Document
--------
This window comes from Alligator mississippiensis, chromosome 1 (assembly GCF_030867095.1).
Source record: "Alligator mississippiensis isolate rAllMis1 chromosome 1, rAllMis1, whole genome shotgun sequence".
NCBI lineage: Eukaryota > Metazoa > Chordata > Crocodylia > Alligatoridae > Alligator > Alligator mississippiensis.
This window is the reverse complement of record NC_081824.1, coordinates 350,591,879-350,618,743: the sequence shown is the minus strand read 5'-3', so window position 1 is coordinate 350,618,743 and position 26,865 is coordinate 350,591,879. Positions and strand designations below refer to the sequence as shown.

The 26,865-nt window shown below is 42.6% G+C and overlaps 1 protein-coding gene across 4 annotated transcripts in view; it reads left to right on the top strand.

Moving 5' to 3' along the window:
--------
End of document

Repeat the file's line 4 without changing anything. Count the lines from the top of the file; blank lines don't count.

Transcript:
This window is the reverse complement of record NC_081824.1, coordinates 350,591,879-350,618,743: the sequence shown is the minus strand read 5'-3', so window position 1 is coordinate 350,618,743 and position 26,865 is coordinate 350,591,879. Positions and strand designations below refer to the sequence as shown.